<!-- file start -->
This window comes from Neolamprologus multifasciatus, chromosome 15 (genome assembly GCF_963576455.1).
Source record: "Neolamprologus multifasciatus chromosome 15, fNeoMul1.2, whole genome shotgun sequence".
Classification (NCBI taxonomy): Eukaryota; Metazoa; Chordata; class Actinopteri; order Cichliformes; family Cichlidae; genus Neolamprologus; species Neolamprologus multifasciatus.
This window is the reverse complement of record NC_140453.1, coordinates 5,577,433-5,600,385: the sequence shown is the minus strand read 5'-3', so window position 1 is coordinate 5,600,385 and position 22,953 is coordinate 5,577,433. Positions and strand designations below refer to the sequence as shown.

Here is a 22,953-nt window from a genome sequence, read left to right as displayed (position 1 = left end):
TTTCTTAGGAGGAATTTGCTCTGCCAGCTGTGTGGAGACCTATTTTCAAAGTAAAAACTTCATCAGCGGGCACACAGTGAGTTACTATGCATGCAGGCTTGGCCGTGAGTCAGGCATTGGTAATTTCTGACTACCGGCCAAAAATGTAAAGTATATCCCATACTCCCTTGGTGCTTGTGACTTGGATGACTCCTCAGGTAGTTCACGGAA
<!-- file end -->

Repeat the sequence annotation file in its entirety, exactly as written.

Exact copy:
This window comes from Neolamprologus multifasciatus, chromosome 15 (genome assembly GCF_963576455.1).
Source record: "Neolamprologus multifasciatus chromosome 15, fNeoMul1.2, whole genome shotgun sequence".
Classification (NCBI taxonomy): Eukaryota; Metazoa; Chordata; class Actinopteri; order Cichliformes; family Cichlidae; genus Neolamprologus; species Neolamprologus multifasciatus.
This window is the reverse complement of record NC_140453.1, coordinates 5,577,433-5,600,385: the sequence shown is the minus strand read 5'-3', so window position 1 is coordinate 5,600,385 and position 22,953 is coordinate 5,577,433. Positions and strand designations below refer to the sequence as shown.

Here is a 22,953-nt window from a genome sequence, read left to right as displayed (position 1 = left end):
TTTCTTAGGAGGAATTTGCTCTGCCAGCTGTGTGGAGACCTATTTTCAAAGTAAAAACTTCATCAGCGGGCACACAGTGAGTTACTATGCATGCAGGCTTGGCCGTGAGTCAGGCATTGGTAATTTCTGACTACCGGCCAAAAATGTAAAGTATATCCCATACTCCCTTGGTGCTTGTGACTTGGATGACTCCTCAGGTAGTTCACGGAA